Settling Your Bank Account in a Divorce
Money issues can be stressful for spouses in the middle of divorce. Accordingly, conflict can escalate when a bank account and other financial assets must be divided in the course of divorce. Even in the best scenario, where there are no disputes regarding a bank account, the task of establishing whether the bank account is community property versus separate property can be a little contentious. Fortunately, for most couples, the separation of the community bank account is a simple process that will provide each person with half of the balance in the account.
Date of Separation
The typical divorce settlement is the equal division of the bank account as of the date of separation. Under California law, there is a two-part test to establish the official date of separation:
- There must be a physical separation between the spouses. Physical separation is easy to determine when one of the spouses moves out of the family home. If a couple still shares a home, the family court may also find a physical separation occurred when spouses began sleeping in separate areas of the same home.
- In addition to a physical separation, one of the spouses must have an intent to end the marriage. A judge will not accept a temporary or trial separation to satisfy this intent test. Once the separation is established, the community bank account will be divided equally, in most cases, to each spouse.
Division of a Community Bank Account
A community bank account is created from all the money earned or saved during the marriage from a community source. It should not have separate property claims of any kind to the money in the account. For example, a husband and wife who saved up $60,000.00 in their checking account as of the date of separation will each be entitled to $30,000.00.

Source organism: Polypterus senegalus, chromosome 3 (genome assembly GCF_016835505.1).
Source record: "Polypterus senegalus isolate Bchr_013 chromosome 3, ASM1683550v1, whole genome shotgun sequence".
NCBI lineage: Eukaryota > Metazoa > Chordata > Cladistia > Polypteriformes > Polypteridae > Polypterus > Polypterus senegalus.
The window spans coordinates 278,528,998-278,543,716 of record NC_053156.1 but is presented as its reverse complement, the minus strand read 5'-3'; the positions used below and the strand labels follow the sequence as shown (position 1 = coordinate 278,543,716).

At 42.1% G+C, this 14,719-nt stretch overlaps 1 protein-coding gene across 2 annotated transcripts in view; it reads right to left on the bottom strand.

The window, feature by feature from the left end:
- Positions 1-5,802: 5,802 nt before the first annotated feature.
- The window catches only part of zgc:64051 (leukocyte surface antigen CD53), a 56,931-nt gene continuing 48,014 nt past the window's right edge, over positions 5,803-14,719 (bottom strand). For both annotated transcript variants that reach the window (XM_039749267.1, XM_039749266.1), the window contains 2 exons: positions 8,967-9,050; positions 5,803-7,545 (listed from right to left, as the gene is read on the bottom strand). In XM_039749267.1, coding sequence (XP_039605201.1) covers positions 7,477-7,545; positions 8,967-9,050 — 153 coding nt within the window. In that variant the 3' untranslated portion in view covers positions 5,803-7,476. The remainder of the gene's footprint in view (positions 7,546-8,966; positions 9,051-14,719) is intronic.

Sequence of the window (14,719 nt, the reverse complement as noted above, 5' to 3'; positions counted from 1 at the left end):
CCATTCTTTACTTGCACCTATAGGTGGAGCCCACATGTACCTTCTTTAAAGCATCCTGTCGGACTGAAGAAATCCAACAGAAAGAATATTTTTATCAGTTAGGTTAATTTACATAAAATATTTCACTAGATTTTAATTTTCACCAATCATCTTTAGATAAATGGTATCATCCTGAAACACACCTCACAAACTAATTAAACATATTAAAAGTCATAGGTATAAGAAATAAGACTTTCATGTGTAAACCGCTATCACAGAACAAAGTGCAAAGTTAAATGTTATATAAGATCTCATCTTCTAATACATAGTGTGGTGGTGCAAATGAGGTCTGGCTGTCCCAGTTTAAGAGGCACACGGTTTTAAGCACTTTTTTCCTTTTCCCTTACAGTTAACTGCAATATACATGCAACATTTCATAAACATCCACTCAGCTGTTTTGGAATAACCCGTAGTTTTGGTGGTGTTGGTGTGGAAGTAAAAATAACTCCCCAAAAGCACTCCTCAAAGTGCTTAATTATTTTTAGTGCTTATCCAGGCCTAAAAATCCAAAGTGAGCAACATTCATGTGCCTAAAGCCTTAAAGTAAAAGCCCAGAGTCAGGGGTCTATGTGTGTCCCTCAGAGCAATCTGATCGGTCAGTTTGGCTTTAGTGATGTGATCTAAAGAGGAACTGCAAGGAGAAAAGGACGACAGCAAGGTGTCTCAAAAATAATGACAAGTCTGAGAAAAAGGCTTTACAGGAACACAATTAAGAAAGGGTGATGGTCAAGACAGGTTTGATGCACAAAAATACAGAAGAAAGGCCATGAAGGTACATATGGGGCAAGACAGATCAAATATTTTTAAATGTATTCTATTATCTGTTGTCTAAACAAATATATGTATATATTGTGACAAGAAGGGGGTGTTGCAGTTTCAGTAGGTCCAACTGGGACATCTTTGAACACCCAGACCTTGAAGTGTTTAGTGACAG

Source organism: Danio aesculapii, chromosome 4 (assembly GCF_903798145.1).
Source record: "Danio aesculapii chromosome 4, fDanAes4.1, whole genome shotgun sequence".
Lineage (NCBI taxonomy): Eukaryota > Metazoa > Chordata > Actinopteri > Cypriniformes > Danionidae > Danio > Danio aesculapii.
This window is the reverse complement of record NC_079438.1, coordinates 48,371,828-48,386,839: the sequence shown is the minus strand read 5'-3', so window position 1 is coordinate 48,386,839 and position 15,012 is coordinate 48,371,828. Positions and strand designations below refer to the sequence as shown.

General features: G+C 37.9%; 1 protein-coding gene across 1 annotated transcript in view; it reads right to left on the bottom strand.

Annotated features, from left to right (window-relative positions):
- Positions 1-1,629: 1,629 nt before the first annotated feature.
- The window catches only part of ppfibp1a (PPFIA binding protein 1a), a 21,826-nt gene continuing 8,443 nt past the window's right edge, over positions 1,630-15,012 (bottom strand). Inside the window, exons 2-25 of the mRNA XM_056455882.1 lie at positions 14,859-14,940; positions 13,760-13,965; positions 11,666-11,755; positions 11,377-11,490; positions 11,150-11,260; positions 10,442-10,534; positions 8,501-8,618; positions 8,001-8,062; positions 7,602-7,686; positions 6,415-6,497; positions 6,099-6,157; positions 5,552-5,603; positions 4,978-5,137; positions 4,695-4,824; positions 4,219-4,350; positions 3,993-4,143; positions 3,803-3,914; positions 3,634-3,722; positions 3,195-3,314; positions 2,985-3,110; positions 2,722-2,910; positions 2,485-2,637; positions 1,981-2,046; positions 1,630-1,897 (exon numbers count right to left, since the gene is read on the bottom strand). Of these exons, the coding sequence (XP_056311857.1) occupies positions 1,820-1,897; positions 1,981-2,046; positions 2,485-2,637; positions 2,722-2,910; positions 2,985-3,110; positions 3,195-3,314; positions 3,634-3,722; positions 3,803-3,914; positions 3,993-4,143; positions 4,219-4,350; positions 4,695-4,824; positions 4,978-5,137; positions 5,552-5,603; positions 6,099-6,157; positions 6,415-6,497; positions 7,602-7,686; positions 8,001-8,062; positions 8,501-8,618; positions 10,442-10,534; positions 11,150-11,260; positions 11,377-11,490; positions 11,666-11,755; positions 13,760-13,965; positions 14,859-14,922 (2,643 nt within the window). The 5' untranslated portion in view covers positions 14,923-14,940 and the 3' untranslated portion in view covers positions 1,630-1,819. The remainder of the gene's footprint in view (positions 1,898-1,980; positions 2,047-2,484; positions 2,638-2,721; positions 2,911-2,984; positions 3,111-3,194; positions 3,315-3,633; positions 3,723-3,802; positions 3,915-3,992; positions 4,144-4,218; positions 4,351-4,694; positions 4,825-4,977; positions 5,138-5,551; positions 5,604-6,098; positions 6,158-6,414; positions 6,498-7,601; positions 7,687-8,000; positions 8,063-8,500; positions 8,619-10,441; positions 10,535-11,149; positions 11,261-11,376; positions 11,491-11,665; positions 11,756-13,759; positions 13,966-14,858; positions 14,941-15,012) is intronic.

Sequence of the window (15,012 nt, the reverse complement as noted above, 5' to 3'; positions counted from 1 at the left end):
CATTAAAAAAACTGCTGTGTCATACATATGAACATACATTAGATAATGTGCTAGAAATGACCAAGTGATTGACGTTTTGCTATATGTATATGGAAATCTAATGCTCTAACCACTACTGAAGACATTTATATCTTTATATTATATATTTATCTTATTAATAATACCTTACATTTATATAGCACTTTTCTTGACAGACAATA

Bank Account Separation and Conflict
Sometimes a spouse makes decisions based upon emotion in divorce. In some cases conflict can arise when spouses don’t amicably divide their bank accounts early on. A spouse may deposit post separation earnings or other separately traced funds into the account. In such a case, there may be a question as to what part of the account is community property and what belongs to each spouse.
Division of the bank account can also be a little confusing if money is spent from the account after separation. The family court will need to determine if community funds or separate property funds were used.
Separate Property Bank Accounts
Typically, a separate bank account is awarded to the spouse who owns it. A good example is if a wife has an account from the sale of property totaling $90,000.00 and she owned it prior to the marriage. If the account has never been combined with community funds and the husband has not been a named account holder, the money remaining in the account will remain the wife’s sole and separate property.
In addition to the rights of each spouse to the community bank account, there are also responsibilities as the account is part of the community property that must be divided in divorce. Before a spouse attempts to withdraw money from a community account it is advisable to seek counsel from a family law attorney who can explain California community property law. To receive a consultation call attorney Michael Benavides at (916) 250-1610 Monday through Saturday from 8 AM to 6 PM.